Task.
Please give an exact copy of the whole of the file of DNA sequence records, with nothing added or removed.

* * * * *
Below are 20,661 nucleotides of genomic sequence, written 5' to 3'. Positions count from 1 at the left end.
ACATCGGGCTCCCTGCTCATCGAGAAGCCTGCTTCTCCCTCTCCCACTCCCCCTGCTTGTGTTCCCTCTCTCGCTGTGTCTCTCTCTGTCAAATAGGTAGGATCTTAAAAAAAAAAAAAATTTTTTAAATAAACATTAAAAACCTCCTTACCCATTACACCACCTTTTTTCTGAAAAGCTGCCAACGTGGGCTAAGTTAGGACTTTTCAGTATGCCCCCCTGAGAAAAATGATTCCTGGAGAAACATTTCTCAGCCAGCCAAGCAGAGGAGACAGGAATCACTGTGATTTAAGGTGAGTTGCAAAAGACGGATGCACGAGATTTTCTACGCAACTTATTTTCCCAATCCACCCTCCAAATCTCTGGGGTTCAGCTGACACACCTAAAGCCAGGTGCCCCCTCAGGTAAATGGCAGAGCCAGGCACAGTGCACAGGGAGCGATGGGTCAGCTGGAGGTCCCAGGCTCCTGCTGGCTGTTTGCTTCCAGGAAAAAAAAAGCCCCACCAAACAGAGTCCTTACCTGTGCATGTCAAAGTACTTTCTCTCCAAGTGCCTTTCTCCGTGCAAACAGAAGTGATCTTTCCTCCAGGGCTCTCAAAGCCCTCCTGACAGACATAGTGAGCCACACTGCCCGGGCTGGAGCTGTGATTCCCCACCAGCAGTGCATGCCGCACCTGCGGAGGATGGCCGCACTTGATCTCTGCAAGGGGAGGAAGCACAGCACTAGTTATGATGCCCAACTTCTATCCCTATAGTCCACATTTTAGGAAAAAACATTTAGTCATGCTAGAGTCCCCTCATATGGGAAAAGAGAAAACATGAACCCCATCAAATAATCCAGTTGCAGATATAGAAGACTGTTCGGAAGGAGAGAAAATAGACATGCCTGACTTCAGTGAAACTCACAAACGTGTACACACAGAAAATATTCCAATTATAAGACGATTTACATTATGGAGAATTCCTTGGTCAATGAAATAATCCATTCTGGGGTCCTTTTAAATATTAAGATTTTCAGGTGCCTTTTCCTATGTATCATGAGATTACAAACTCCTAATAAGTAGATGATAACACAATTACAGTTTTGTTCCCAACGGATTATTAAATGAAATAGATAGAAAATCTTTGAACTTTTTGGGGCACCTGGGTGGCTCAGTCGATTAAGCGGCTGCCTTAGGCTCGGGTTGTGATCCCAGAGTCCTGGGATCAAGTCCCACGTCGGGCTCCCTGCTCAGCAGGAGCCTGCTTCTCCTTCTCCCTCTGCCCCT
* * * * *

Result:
Below are 20,661 nucleotides of genomic sequence, written 5' to 3'. Positions count from 1 at the left end.
ACATCGGGCTCCCTGCTCATCGAGAAGCCTGCTTCTCCCTCTCCCACTCCCCCTGCTTGTGTTCCCTCTCTCGCTGTGTCTCTCTCTGTCAAATAGGTAGGATCTTAAAAAAAAAAAAAATTTTTTAAATAAACATTAAAAACCTCCTTACCCATTACACCACCTTTTTTCTGAAAAGCTGCCAACGTGGGCTAAGTTAGGACTTTTCAGTATGCCCCCCTGAGAAAAATGATTCCTGGAGAAACATTTCTCAGCCAGCCAAGCAGAGGAGACAGGAATCACTGTGATTTAAGGTGAGTTGCAAAAGACGGATGCACGAGATTTTCTACGCAACTTATTTTCCCAATCCACCCTCCAAATCTCTGGGGTTCAGCTGACACACCTAAAGCCAGGTGCCCCCTCAGGTAAATGGCAGAGCCAGGCACAGTGCACAGGGAGCGATGGGTCAGCTGGAGGTCCCAGGCTCCTGCTGGCTGTTTGCTTCCAGGAAAAAAAAAGCCCCACCAAACAGAGTCCTTACCTGTGCATGTCAAAGTACTTTCTCTCCAAGTGCCTTTCTCCGTGCAAACAGAAGTGATCTTTCCTCCAGGGCTCTCAAAGCCCTCCTGACAGACATAGTGAGCCACACTGCCCGGGCTGGAGCTGTGATTCCCCACCAGCAGTGCATGCCGCACCTGCGGAGGATGGCCGCACTTGATCTCTGCAAGGGGAGGAAGCACAGCACTAGTTATGATGCCCAACTTCTATCCCTATAGTCCACATTTTAGGAAAAAACATTTAGTCATGCTAGAGTCCCCTCATATGGGAAAAGAGAAAACATGAACCCCATCAAATAATCCAGTTGCAGATATAGAAGACTGTTCGGAAGGAGAGAAAATAGACATGCCTGACTTCAGTGAAACTCACAAACGTGTACACACAGAAAATATTCCAATTATAAGACGATTTACATTATGGAGAATTCCTTGGTCAATGAAATAATCCATTCTGGGGTCCTTTTAAATATTAAGATTTTCAGGTGCCTTTTCCTATGTATCATGAGATTACAAACTCCTAATAAGTAGATGATAACACAATTACAGTTTTGTTCCCAACGGATTATTAAATGAAATAGATAGAAAATCTTTGAACTTTTTGGGGCACCTGGGTGGCTCAGTCGATTAAGCGGCTGCCTTAGGCTCGGGTTGTGATCCCAGAGTCCTGGGATCAAGTCCCACGTCGGGCTCCCTGCTCAGCAGGAGCCTGCTTCTCCTTCTCCCTCTGCCCCT